“My laptop died!” I texted to Morris. He replied “What do you mean, it died?” The screen went grey and then I got a message that said it could not find the operating system. I didn’t know how else to describe it. However, after a very brief discussion, I found out. My hard drive crashed.
It’s not like my hard drive crashed “out of the blue.” It had provided the appropriate warning signs of a physical failure; it infrequently made a high pitched whiny noise sometimes followed by a banging noise that sounded like car engine problems. But it never made the noises when I brought it to our techs for diagnosis. It was only after the crash, and knowing the correct terminology (“hard drive crash”) to Google it, that I found out that clicking, clunking, grinding, pinging or whirring sounds are likely the sounds indicating an imminent hard disk failure.
The hard disk can be replaced and the operating system and software reloaded, though it can be very expensive and time consuming. However, much of the data – including your holiday photos, family movies, business documents and other personal documents that you accumulate over time – can never be replaced. Save yourself the headache of dealing with a crash by taking some precautions.
Here’s what I learned. To improve your PC’s performance and minimize the chance of a crash, you should keep your computer away from direct sunlight and make sure that it is properly ventilated so it stays cool. Prevent dust buildup on the outside and inside of the computer (but leave it to a professional to clean the inside.) You should defragment your hard disk once or twice a month to reorganize otherwise randomly scattered data; this will both make it easier for your hard drive to process data and it will make it easier to recover the data if your hard drive does crash. On Windows 7, click on Start, All Programs, Accessories, Systems Tools, Disk Defragmenter, and click on Defragment Disk to start this process. Depending on how large and how full your disk is, this process can take hours. It is best to do this overnight.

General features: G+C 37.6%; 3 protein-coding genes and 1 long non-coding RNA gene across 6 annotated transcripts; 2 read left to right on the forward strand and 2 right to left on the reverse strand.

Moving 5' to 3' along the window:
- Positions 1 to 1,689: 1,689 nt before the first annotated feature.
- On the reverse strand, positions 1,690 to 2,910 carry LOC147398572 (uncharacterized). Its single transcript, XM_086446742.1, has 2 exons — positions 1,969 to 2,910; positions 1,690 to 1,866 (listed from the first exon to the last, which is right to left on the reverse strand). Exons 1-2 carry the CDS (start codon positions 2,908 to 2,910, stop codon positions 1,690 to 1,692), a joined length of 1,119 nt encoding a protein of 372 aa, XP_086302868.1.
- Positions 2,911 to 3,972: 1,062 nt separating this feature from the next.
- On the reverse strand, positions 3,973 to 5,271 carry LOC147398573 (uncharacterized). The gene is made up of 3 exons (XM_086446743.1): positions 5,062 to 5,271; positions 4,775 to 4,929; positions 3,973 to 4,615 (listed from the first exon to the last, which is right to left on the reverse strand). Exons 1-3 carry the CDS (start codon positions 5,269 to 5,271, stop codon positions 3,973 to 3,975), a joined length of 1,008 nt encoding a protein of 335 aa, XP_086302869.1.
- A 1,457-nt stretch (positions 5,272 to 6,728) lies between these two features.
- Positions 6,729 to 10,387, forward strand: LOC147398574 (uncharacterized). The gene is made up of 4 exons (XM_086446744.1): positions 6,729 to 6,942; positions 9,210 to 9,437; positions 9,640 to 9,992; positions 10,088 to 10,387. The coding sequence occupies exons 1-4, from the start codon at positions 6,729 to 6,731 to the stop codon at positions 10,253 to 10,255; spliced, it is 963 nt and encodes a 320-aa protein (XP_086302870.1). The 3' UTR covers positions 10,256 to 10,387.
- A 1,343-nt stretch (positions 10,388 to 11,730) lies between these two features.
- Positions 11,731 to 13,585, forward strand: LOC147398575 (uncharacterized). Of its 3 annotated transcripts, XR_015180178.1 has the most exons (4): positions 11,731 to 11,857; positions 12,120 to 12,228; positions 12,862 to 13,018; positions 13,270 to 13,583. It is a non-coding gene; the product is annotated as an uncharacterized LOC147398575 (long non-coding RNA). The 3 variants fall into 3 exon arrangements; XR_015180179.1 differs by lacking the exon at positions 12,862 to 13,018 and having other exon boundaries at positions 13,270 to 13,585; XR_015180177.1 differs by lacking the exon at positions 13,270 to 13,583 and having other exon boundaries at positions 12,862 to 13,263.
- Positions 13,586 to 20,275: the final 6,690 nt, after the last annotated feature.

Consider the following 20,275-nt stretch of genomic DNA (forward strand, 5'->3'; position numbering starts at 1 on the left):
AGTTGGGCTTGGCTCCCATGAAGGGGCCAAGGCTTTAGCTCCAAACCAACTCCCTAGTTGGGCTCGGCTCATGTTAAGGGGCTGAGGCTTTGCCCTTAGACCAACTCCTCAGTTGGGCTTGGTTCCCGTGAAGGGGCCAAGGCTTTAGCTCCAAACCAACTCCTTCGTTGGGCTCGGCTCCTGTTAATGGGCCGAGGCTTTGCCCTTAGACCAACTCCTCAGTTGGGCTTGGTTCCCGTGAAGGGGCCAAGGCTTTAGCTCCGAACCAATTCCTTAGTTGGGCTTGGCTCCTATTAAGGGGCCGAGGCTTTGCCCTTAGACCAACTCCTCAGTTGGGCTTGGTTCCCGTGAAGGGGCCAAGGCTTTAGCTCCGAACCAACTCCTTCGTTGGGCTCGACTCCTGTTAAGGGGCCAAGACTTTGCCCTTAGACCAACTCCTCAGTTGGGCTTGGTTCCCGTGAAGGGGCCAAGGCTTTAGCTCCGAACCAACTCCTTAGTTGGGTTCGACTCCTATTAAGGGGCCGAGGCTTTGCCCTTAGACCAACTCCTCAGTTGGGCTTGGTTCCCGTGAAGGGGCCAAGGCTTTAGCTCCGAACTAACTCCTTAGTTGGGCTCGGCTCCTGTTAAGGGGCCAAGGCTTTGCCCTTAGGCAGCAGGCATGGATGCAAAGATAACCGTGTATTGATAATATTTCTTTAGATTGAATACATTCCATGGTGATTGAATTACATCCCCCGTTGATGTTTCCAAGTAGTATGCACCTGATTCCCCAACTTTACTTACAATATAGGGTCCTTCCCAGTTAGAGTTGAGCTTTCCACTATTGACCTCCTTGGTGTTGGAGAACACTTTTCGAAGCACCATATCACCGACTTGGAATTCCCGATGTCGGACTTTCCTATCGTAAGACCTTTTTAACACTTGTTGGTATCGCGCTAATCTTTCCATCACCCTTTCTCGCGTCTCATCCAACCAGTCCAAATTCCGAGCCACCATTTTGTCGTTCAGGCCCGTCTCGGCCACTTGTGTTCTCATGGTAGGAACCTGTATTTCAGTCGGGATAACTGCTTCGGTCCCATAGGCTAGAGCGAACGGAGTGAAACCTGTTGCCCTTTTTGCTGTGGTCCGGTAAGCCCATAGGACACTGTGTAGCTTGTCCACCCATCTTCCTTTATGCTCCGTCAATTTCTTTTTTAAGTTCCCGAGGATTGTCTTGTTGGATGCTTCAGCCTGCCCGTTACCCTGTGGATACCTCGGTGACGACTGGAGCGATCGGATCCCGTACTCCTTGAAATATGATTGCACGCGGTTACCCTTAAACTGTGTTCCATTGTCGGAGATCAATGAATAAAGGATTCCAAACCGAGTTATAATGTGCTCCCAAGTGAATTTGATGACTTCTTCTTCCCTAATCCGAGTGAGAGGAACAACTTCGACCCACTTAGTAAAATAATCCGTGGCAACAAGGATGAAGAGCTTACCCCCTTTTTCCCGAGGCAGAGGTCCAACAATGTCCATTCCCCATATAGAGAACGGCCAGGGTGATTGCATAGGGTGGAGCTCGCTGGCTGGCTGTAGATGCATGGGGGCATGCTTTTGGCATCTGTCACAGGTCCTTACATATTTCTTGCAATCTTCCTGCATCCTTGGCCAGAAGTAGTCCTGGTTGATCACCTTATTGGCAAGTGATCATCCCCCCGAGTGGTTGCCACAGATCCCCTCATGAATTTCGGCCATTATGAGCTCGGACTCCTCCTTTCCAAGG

Besides physical hardware malfunction, the other major reason for a hard drive failure is software corruption. To prevent this, keep your antivirus software updated and run regular scans for viruses and malware which can corrupt data and operating system. Also, delete unnecessary files from your computer and clear out all “temp” files, but don’t randomly delete files because you might delete files that are important for your computer’s processes. Keep your operating system and software drivers patched with all the latest vendor updates to insure stability and security and maximize performance. You may get the same errors if the crash is caused by a physical failure or software corruption so it is a good idea to consult with a professional before attempting to troubleshoot a problem yourself.
If you think your computer has crashed, you should immediately turn off your computer to decrease the chance of permanently losing the information that is stored on it; there is a chance that the data might still be recoverable from the hard drive.
To be prepared in the event that your hard drive crashes, keep your install discs available to make it more convenient to install the operating system and software on the new hard drive. And, most important of all, to prevent the possibility of losing your data if the data cannot be recovered from your old hard drive, you absolutely must back up regularly. Use an external hard drive, USB flash drive, or internet based backup service.
When all efforts at preventing a crash fail, and the backup you thought was occurring regularly was not, and a mental meltdown is coming on because you need your data, you might want to consider a data recovery specialist (DRS). A DRS is trained to perform a variety of technical procedures to recover data from seemingly non-recoverable hard disks. One of the most experienced data recovery service providers is Kroll Ontrack. Aleem Quadri, Stemp Systems CTO, was trained by Ontrack to perform some of the possible recovery techniques at Stemp’s office or in the field thus establishing Stemp Systems as an Ontrack Data Recovery Certified Partner.
If your hard drive crashes, you won’t really care whether it was a physical crash or software corruption. You’ll just want to know how quickly you can get your computer up and running and if/when you can get your data back. Following this advice will help to shorten the recovery time and ease the headache you’ll suffer if it is YOUR hard drive that crashes.